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Nurses are part of ‘Ebola Fighters’ group named Time’s Person of the Year 2014

Time magazine has made its choice for Person of the Year 2014 and the accolade is not reserved for a single person, but for a group —“The Ebola Fighters,” according to a Dec. 10 online article. This group includes nurses, physicians and others who were involved in caring or advocating for Ebola patients in the U.S. or West Africa — some of whom ended up contracting the disease and waging their own personal battle to survive.

Time’s choice as Person of the Year 2014 was explained by its editor Nancy Gibbs in a separate editorial. “First responders were accused of crying wolf, even as the danger grew,” Gibbs said in the editorial. “But the people in the field, the special forces of Doctors Without Borders/Médecins Sans Frontières, the Christian medical-relief workers of Samaritan’s Purse and many others from all over the world fought side by side with local doctors and nurses, ambulance drivers and burial teams. Ask what drove them and some talk about God; some about country; some about the instinct to run into the fire, not away. … For tireless acts of courage and mercy, for buying the world time to boost its defenses, for risking, for persisting, for sacrificing and saving, the Ebola fighters are Time’s Person of the Year 2014.”

Nurses featured in the article include Kaci Hickox, BSN, MPH, RN, a nurse with Doctors Without Borders/Médecins Sans Frontières, who was quarantined in a tent at a New Jersey hospital after returning from caring for patients in Sierra Leone. Hickox later was quarantined at her home in Maine. A Maine judge later overturned the quarantine. “I have witnessed the devastation Ebola causes and have personally experienced the stigma that fear of this disease brings,” Hickox said in the Time article. “Still, I hope that compassion and knowledge will soon overcome the fear so that we can beat Ebola. I do want to go back to West Africa, but for now, I’m taking things day by day.”

Another nurse featured in the article is Iris Martor, a nurse at the More Than Me Academy, a school for girls in Monrovia. In the article Martor describes the fear that spread when the number of Ebola cases increased and hospitals shut down. Martor and a team that included home care nurses began going out into the community, first to educate students on Ebola and check in on them to make sure they were not ill with Ebola, malaria or any other condition. Soon their outreach efforts included everyone in the community.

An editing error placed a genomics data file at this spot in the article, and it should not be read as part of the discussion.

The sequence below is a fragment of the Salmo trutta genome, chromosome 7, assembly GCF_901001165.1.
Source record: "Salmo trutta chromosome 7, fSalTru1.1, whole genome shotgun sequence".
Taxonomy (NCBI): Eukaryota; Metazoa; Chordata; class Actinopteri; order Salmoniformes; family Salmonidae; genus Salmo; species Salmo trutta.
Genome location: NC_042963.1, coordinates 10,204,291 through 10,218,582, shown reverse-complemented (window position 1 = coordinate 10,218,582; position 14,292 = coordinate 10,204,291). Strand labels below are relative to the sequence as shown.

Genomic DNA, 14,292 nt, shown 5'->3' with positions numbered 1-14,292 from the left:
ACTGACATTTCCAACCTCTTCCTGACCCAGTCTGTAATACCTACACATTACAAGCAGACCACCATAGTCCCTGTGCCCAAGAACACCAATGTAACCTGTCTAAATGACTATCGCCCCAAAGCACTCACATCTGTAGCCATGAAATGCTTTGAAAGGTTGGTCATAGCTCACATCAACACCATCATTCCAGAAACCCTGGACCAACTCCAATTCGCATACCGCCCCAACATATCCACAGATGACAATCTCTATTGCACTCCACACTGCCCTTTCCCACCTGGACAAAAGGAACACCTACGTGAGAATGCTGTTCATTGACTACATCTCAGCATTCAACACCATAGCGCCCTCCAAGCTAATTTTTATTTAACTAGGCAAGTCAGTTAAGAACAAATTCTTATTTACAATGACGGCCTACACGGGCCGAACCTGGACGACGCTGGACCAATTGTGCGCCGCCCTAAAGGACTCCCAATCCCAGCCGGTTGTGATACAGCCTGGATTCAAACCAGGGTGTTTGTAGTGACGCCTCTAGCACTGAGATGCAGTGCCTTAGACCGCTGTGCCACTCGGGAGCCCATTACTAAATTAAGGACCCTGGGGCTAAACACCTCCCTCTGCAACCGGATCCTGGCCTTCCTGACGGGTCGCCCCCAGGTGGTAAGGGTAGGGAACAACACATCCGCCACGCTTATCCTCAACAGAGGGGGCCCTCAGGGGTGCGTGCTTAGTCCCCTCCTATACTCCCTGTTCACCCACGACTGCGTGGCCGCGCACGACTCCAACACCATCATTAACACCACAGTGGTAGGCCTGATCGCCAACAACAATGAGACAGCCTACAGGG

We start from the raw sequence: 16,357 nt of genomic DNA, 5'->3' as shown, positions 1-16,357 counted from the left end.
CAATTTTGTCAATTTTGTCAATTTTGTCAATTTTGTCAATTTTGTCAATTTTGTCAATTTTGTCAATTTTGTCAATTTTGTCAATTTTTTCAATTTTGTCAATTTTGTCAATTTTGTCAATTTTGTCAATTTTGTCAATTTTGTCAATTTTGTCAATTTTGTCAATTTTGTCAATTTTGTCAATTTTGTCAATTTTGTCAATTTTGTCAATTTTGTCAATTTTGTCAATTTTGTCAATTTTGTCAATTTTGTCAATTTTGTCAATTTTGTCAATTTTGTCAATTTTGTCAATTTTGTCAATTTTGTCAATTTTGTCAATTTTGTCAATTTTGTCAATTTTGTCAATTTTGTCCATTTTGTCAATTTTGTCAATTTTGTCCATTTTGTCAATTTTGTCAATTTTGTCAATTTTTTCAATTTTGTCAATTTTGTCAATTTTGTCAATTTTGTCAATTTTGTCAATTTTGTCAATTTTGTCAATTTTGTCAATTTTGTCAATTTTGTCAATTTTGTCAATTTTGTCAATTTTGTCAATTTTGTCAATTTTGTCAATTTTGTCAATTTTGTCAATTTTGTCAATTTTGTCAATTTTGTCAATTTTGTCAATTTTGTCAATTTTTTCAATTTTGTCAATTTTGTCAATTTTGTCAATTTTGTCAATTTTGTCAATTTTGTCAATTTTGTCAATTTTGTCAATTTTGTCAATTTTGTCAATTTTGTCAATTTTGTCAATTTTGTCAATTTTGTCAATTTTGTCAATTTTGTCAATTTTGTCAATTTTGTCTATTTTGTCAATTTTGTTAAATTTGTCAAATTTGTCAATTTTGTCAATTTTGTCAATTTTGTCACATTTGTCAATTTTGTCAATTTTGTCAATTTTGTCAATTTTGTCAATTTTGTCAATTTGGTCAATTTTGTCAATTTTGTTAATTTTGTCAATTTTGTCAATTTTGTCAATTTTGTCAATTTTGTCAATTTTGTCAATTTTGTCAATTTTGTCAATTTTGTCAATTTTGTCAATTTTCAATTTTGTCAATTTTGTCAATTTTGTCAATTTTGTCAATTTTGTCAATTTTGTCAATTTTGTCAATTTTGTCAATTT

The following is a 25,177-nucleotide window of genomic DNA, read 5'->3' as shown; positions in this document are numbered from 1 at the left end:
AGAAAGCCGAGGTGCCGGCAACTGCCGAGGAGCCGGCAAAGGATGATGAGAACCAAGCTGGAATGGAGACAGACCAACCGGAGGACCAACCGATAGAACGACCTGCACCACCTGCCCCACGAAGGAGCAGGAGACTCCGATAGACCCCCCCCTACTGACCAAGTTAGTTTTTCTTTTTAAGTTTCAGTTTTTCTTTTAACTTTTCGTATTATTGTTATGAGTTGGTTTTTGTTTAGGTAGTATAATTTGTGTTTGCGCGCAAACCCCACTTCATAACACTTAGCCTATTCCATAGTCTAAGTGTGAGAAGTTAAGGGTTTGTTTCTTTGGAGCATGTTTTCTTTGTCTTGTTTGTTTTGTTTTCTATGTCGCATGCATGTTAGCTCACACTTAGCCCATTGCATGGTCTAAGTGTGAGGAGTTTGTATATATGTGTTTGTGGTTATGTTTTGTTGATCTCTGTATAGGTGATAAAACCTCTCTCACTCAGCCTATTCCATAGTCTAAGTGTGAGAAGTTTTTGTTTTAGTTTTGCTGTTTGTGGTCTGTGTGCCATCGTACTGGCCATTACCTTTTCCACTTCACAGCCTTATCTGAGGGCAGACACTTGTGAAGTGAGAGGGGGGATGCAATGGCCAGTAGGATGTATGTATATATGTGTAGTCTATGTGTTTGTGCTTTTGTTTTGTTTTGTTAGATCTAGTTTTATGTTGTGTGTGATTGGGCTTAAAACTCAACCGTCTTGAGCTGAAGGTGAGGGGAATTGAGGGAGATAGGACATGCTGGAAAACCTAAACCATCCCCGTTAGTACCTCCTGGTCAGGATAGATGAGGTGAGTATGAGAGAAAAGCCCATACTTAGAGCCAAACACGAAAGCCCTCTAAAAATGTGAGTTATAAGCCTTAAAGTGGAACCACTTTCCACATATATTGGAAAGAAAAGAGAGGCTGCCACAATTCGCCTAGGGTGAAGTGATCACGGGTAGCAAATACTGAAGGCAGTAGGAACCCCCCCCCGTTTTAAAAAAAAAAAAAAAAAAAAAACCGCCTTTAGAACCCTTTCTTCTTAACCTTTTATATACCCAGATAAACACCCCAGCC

“Home care is dangerous because you don’t know the environment,” Martor said in the article, so team members were careful to avoid direct contact with people they visited. “As a nurse, when you are graduating, you swear an oath to take care of life. Initially I was afraid. I should admit that. I don’t want to die. I have my family, I have my children. But if I don’t help, I will still not be free.”

Texas Health Presbyterian Hospital (Dallas) nurses Nina Pham, RN, and Amber Vinson, RN, also were featured on the Person of the Year list. The nurses contracted Ebola after caring for patient Thomas Eric Duncan, who died from the disease. Pham, who said she would not have turned down the assignment to care for Duncan, said she does not know how she contracted Ebola – having adhered to the CDC and hospital-recommended guidelines for personal protective equipment, but she has her suspicions. “I replay it over and over again in my head how I could have gotten infected,” she said in the Time article. “If I had to guess when it happened, it probably would have been in the first couple of days, when Mr. Duncan wasn’t in control of his bodily fluids, and he didn’t have catheters and tubes in place. We had to go in there and do blood sticks and deal with intimate procedures that were very high risk. … But now, I hope we as Americans know it’s still such a big issue in West Africa, and I think it’s important as a global community to help each other out. It’s not about closing off our borders or leaving people to fend for themselves.”

Vinson shared similar sentiments about caring for Duncan. “I was assigned to the medical ICU and was selected as part of the team,” she said in the article. “There was no question in my mind whether or not I would take care of the patient. There was a patient in my unit on my floor. It was my responsibility to take care of him.”

Vinson describes the media coverage of the Ebola outbreak, her diagnosis and the coverage of her return to Texas from Ohio, where she had flown to plan her wedding, as “emotionally and mentally taxing” and “disappointing” in the article, but said, “I still want to do my part to help. I feel like a lot of people think Ebola is gone because no one in the States has it, but the crisis is not over.”

The Ebola Fighters featured in the Time article also include physicians, such as Kent Brantly, MD, Samaritan’s Purse.

To read the nurse-specific stories in Time’s Person of the Year 2014 article, go to

To read the full Time article, which features other honorees, go to

By | 2014-12-11T00:00:00-05:00 December 11th, 2014|Categories: National|0 Comments

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